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by Andrie de Vries

In a previous post, I used page rank and community structure to create a plot of CRAN.  This plot used vibrant colours to allow us to see some of the underlying structure of CRAN.

However, much of this structure was still obfuscated by the amount of detail. Concretely, a large number of dots (packages) made it difficult to easily see the community structure.

R is an incredibly active software project. Since the first code was checked into Subversion back on 18 September 1997, there have been more than 100,000 updates to the R sources by the 20-some members of the R Core Team.

If you're a technical type (a programmer or engineer) who's ever been pulled into a business meeting, this may seem familiar to you. Horrifyingly familiar.


In that situation, I don't think I'd have been able to resist suggesting a seven-dimensional chromatic-agnostic platform as the solution (with the full expectation that the account manager would immediately promise to deliver it!).

That's all for this week. We'll be back on Monday — enjoy your weekend!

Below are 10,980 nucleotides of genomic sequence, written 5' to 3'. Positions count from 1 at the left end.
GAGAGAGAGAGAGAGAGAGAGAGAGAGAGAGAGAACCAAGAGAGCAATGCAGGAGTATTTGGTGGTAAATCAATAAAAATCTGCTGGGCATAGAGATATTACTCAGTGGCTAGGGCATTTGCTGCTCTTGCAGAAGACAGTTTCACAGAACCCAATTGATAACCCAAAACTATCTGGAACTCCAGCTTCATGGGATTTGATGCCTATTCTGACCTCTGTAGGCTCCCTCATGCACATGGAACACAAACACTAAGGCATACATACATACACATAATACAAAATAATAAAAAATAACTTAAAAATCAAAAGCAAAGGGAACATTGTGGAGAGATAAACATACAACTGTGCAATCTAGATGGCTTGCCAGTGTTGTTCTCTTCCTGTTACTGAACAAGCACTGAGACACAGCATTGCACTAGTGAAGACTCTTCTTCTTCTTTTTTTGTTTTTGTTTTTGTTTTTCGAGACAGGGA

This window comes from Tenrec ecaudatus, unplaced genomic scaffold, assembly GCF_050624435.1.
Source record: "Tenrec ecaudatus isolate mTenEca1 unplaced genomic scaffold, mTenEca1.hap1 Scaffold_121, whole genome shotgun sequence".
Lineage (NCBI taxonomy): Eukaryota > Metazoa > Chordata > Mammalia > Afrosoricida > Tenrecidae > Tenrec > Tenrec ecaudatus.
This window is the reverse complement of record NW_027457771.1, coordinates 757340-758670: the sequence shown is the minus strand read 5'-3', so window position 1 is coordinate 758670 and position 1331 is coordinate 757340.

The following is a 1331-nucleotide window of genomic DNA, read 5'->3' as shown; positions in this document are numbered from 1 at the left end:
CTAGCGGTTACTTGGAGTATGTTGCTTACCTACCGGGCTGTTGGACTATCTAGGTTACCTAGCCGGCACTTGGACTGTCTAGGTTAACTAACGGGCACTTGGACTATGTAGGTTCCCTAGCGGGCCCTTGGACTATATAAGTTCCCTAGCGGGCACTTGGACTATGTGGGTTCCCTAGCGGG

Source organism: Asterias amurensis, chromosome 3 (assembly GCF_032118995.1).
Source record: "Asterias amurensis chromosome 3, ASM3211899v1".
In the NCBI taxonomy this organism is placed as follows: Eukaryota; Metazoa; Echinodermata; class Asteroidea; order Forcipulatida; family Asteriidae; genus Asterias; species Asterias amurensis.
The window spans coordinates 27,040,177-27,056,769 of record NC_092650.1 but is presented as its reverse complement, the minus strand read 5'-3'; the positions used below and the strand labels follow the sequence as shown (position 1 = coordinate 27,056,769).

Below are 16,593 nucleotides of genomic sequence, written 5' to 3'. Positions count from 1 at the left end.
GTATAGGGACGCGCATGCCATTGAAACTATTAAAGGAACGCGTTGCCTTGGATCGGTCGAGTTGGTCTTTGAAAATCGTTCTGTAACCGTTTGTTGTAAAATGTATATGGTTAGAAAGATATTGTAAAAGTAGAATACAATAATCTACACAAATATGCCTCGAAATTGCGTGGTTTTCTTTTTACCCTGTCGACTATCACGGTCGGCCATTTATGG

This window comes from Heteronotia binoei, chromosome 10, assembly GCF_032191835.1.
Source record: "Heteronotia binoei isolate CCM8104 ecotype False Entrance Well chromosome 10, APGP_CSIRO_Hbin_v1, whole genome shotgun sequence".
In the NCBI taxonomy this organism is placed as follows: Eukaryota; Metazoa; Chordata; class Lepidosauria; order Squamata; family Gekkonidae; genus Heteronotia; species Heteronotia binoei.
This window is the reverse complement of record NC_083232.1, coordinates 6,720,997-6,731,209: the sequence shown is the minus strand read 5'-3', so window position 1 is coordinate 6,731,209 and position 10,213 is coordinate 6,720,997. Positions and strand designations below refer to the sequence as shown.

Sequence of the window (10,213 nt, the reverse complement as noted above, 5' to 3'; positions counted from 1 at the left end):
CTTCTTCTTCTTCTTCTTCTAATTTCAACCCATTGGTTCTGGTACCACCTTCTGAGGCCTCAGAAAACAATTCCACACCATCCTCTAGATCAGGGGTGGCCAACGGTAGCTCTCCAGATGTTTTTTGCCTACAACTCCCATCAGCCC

It's not easy to visualize a quantity that varies over time and which is composed of more than two subsegments. Take, for example, this stacked bar chart of religious affiliation of the Australian population, by time:

by Joseph Rickert

New R packages just keep coming. The following plot, constructed with information from the monthly files on Dirk Eddelbuettel's CRANberries site, shows a plot of the number of new packages released to CRAN between January 1, 2013 and July 27, 2015 by month (not quite 31 months).

by Andrie de Vries

Last week, IEEE Spectrum said R rised to #6 in Top Programming languages. They use a weighted methodology of 12 factors to compute their score. Among these factors is the activity on social programming websites, including StackOverflow and Github.

Priceonomics published on Friday an in-depth profile of Hadley Wickham, author of many of the most popular R packages including ggplot2, dplyr and devtools.

If you've ever wanted to see how guitar strings actually move as they make music, it turns out you don't need an expensive high-speed camera. All you need to do is set your smartphone to record video, and put it inside: